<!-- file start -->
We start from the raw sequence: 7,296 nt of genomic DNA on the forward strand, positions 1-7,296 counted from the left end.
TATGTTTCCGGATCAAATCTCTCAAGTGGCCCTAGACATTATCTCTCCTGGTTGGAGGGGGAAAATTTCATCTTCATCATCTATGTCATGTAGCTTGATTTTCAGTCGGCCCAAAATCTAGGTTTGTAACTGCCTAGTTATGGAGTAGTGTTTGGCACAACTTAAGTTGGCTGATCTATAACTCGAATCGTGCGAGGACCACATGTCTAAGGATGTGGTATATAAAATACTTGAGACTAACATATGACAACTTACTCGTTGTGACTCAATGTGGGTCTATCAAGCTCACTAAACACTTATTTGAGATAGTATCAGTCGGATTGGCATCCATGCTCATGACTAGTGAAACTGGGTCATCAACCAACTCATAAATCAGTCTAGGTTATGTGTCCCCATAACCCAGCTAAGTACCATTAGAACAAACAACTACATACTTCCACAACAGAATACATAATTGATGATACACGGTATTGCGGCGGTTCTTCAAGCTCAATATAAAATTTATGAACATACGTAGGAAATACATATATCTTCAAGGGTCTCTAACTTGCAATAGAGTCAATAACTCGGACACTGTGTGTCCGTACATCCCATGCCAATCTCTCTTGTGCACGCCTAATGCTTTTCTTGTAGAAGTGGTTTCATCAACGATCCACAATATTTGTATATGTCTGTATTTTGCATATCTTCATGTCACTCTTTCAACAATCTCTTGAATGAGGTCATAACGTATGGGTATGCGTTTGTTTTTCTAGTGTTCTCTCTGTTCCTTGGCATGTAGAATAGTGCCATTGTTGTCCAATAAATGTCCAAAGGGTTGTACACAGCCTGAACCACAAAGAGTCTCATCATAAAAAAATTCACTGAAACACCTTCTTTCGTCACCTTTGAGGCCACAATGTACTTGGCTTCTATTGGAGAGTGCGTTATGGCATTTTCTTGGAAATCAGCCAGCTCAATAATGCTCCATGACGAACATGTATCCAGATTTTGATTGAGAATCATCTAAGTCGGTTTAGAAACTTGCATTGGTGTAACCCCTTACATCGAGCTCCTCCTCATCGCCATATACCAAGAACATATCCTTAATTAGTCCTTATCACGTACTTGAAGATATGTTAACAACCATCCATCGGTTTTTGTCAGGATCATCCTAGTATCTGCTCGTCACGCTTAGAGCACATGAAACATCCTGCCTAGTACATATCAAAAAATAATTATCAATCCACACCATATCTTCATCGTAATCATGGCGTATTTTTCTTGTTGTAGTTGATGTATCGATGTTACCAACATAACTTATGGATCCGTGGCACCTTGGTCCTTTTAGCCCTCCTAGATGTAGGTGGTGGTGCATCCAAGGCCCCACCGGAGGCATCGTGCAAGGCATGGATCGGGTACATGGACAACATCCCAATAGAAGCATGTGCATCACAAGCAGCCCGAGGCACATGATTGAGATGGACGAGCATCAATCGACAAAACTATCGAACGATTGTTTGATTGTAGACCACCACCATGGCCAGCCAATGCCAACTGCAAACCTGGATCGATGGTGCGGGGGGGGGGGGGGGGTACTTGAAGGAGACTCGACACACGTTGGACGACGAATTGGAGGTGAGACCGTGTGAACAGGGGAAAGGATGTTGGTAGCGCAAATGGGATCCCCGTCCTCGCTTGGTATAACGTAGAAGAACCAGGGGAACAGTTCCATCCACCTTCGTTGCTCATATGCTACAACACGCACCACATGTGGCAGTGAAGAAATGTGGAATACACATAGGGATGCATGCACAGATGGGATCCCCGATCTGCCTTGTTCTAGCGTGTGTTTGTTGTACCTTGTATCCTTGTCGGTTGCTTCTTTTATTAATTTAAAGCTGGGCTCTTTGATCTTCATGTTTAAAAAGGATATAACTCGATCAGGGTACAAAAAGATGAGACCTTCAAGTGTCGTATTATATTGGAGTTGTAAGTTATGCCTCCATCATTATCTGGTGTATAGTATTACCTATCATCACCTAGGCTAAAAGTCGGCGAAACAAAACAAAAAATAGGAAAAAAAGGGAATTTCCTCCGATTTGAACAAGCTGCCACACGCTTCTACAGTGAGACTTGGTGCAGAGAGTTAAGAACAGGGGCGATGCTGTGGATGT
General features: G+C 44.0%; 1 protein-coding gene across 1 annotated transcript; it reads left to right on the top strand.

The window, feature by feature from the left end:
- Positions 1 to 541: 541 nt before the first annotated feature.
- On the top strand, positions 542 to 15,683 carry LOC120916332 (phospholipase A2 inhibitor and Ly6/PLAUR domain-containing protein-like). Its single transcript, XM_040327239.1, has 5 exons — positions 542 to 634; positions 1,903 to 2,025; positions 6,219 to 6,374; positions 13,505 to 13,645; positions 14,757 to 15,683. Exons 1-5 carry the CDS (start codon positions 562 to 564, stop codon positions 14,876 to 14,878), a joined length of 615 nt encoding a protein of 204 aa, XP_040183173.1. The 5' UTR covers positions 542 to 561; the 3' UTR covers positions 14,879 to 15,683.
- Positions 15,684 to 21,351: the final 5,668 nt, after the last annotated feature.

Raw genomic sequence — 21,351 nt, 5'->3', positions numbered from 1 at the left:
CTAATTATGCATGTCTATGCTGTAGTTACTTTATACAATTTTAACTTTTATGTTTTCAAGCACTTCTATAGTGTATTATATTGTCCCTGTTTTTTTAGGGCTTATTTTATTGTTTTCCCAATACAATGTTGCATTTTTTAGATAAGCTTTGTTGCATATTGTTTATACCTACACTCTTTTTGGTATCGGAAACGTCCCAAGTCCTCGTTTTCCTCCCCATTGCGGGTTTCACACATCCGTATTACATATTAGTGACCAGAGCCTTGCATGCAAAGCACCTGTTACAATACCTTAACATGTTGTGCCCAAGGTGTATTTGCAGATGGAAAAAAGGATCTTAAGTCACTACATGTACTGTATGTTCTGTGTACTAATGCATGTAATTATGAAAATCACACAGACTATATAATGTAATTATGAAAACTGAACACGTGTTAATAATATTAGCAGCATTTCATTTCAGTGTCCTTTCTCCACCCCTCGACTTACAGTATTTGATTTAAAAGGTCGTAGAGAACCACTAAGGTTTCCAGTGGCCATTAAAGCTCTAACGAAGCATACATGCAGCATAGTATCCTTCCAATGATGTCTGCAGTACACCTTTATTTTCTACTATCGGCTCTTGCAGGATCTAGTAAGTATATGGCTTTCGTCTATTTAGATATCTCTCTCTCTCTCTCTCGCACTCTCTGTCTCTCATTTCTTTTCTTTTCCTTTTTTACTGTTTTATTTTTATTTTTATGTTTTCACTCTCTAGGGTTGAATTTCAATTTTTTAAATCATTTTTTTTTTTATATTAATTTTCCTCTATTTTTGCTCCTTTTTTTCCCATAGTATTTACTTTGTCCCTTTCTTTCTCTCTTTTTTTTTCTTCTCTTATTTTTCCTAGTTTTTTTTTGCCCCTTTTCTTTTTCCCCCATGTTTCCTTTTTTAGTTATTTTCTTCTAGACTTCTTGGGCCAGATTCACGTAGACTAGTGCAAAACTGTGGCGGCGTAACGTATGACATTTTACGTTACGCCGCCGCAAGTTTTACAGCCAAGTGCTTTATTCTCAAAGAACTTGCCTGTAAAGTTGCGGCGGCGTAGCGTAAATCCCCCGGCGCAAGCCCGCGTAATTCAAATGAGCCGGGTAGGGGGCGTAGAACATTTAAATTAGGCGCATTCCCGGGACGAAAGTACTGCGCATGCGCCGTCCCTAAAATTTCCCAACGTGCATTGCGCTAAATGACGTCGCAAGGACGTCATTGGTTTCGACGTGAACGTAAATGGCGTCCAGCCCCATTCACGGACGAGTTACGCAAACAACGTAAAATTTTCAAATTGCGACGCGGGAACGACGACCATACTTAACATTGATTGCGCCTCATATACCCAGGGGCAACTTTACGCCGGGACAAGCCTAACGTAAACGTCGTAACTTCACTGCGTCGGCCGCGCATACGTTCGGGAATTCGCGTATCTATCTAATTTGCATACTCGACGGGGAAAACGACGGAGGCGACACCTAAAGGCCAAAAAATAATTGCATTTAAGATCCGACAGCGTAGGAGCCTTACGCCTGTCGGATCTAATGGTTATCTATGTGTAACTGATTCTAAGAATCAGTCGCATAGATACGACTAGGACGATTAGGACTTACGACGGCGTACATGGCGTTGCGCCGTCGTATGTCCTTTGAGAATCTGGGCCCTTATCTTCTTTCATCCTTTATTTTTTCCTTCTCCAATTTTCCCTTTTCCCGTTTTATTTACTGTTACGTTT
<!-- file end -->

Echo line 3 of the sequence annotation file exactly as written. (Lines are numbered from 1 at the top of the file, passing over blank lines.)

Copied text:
General features: G+C 44.0%; 1 protein-coding gene across 1 annotated transcript; it reads left to right on the top strand.